>>>>>>>>>> in inner-city neighborhood schools in Philadelphia. Not
>>>>>>>>>> when I do
>>>>>>>>>> an abstract analysis, but when I go concretely into the
>>>>>>>>>> nitty-
>>>>>>>>>> gritty details of everyday life in the schools.
>>>>>>>>>> Cheers,
>>>>>>>>>> Michael
>>>>>>>>>> On 31-Aug-08, at 8:07 AM, Andy Blunden wrote:
>>>>>>>>>> Oh Gosh, Micahel I thought we were going to have a good ol'
>>>>>>>>>> flame! :) and I was just getting started.
>>>>>>>>>> OK. As I said, I will study those quotes, and their
>>>>>>>>>> contexts, where
>>>>>>>>>> I can, and think some more about it, but I really don't
>>>>>>>>>> think I
>>>>>>>>>> want to shift to "concrete cases" to clarify a concept if the
>>>>>>>>>> concept isn't clear at the start. That's just not my style,
>>>>>>>>>> if you
>>>>>>>>>> know what I mean. I am not anywhere saying that the work
>>>>>>>>>> Leontyev
>>>>>>>>>> and others have done with these ideas is not perfectly
>>>>>>>>>> good, valid
>>>>>>>>>> science. But there *are* problems, there *are* limts to the
>>>>>>>>>> applicability of these ideas, and I am exploring them.
>>>>>>>>>> More later, and thanks heaps for laying hold of those quote
>>>>>>>>>> and
>>>>>>>>>> your explanations so speedily!
>>>>>>>>>> Andy
>>>>>>>>>> Wolff-Michael Roth wrote:
>>>>>>>>>>
>>>>>>>>>>> Hi Andy, After I sent off the mail I thought you might
>>>>>>>>>>> misunderstand. I do understand and know your background. I
>>>>>>>>>>> meant
>>>>>>>>>>> to say rather than discussing activity in the general,
>>>>>>>>>>> take a
>>>>>>>>>>> concrete one and talk about it. I meant discuss concrete
>>>>>>>>>>> cases. I
>>>>>>>>>>> think if you were to have taken a concrete case of
>>>>>>>>>>> activity from
>>>>>>>>>>> your experience and discussed activity in this situation
>>>>>>>>>>> some of
>>>>>>>>>>> the problems that appear when you discuss it in the
>>>>>>>>>>> abstract would
>>>>>>>>>>> not show up.
>>>>>>>>>>> Sorry for having written a message that could have been
>>>>>>>>>>> and was
>>>>>>>>>>> mistaken in its intention.
>>>>>>>>>>> Cheers,
>>>>>>>>>>> Michael
>>>>>>>>>>> On 31-Aug-08, at 7:41 AM, Andy Blunden wrote:
>>>>>>>>>>> C'mon Michael. I spent 30 years as a union activist
>>>>>>>>>>> transforming
>>>>>>>>>>> activity and thinking about what I was doing. At 62 I am now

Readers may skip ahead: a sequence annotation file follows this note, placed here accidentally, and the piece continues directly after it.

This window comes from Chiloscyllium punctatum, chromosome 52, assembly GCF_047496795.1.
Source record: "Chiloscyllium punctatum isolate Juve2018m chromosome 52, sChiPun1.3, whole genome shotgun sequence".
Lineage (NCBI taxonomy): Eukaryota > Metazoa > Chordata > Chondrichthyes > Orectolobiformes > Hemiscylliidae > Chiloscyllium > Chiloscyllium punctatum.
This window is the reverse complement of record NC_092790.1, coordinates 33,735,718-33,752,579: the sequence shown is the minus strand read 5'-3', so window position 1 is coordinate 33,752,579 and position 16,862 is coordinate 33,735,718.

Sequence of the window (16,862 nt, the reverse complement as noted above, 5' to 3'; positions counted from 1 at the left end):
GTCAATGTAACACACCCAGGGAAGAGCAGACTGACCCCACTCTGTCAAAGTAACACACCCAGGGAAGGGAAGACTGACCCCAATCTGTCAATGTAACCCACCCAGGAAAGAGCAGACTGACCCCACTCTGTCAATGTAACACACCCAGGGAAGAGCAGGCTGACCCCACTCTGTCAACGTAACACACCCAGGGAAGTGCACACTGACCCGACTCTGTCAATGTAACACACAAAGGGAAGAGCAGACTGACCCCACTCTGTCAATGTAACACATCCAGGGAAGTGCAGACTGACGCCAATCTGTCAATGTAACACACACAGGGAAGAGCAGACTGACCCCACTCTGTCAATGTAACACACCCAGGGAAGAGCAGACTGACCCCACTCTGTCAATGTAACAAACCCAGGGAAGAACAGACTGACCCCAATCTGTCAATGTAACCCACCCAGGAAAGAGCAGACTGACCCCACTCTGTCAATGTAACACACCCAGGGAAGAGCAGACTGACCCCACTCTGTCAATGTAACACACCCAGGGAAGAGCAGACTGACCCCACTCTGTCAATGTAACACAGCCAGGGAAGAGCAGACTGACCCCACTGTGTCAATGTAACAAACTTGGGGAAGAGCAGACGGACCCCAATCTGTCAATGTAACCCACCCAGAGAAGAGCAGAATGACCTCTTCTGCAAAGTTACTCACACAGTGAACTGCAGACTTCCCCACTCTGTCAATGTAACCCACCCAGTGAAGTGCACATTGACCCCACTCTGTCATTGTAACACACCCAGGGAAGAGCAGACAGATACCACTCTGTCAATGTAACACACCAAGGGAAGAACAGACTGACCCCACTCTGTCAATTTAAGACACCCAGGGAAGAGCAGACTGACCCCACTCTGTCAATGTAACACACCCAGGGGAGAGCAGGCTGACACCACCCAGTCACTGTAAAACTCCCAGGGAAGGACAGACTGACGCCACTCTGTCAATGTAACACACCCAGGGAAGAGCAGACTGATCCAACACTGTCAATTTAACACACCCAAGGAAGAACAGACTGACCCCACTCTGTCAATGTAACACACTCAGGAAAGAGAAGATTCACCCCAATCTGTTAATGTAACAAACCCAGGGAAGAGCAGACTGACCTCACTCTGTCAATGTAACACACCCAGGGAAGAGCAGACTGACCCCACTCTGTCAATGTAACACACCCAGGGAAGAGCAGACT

>>>>>>>>>>> reflecting on that work. I don't need to be told to "go
>>>>>>>>>>> out" and
>>>>>>>>>>> put someone under my microscope and observe them.
>>>>>>>>>>> Andy
>>>>>>>>>>> Wolff-Michael Roth wrote:
>>>>>>>>>>>
>>>>>>>>>>>> Hi Andy, it is and is not a system of actions. Actions and
>>>>>>>>>>>> activity stand in a constitutive relationship. There are no
>>>>>>>>>>>> actions independent of activity and no activity
>>>>>>>>>>>> independent of
>>>>>>>>>>>> action. One of the problems that can arise is because---
>>>>>>>>>>>> as we
>>>>>>>>>>>> have done today----we talk about activity in the
>>>>>>>>>>>> abstract, and
>>>>>>>>>>>> this is what Marx didn't like about Hegel, we talk about
>>>>>>>>>>>> ideal
>>>>>>>>>>>> things, not about concrete sensual activity, which you
>>>>>>>>>>>> only get
>>>>>>>>>>>> when you analyze real activity rather than the idea of
>>>>>>>>>>>> activity.
>>>>>>>>>>>> I see you struggle with the idea, when what you should be
>>>>>>>>>>>> doing
>>>>>>>>>>>> is go out and study concrete activity. What you need to
>>>>>>>>>>>> do is
>>>>>>>>>>>> study concrete everyday activity, that is, actual cases
>>>>>>>>>>>> where an
>>>>>>>>>>>> activity realizes itself. And here you will find that
>>>>>>>>>>>> people act
>>>>>>>>>>>> but in the process concretize the activity in THIS rather
>>>>>>>>>>>> than
>>>>>>>>>>>> other possible ways. Their actions are not JUST actions,
>>>>>>>>>>>> they are
>>>>>>>>>>>> oriented toward the activity, which only comes about in and
>>>>>>>>>>>> through the actions; yet the actions presuppose the
>>>>>>>>>>>> activity that
>>>>>>>>>>>> they realize.
>>>>>>>>>>>> Cheers,
>>>>>>>>>>>> Michael
>>>>>>>>>>>> On 31-Aug-08, at 7:25 AM, Andy Blunden wrote:
>>>>>>>>>>>> Apologies. I sent two mails just to Michael instead of
>>>>>>>>>>>> the list
>>>>>>>>>>>> by mistake!
>>>>>>>>>>>> I will think about this some more. "Activity" here means
>>>>>>>>>>>> a system
>>>>>>>>>>>> of actions which have a common societally-determined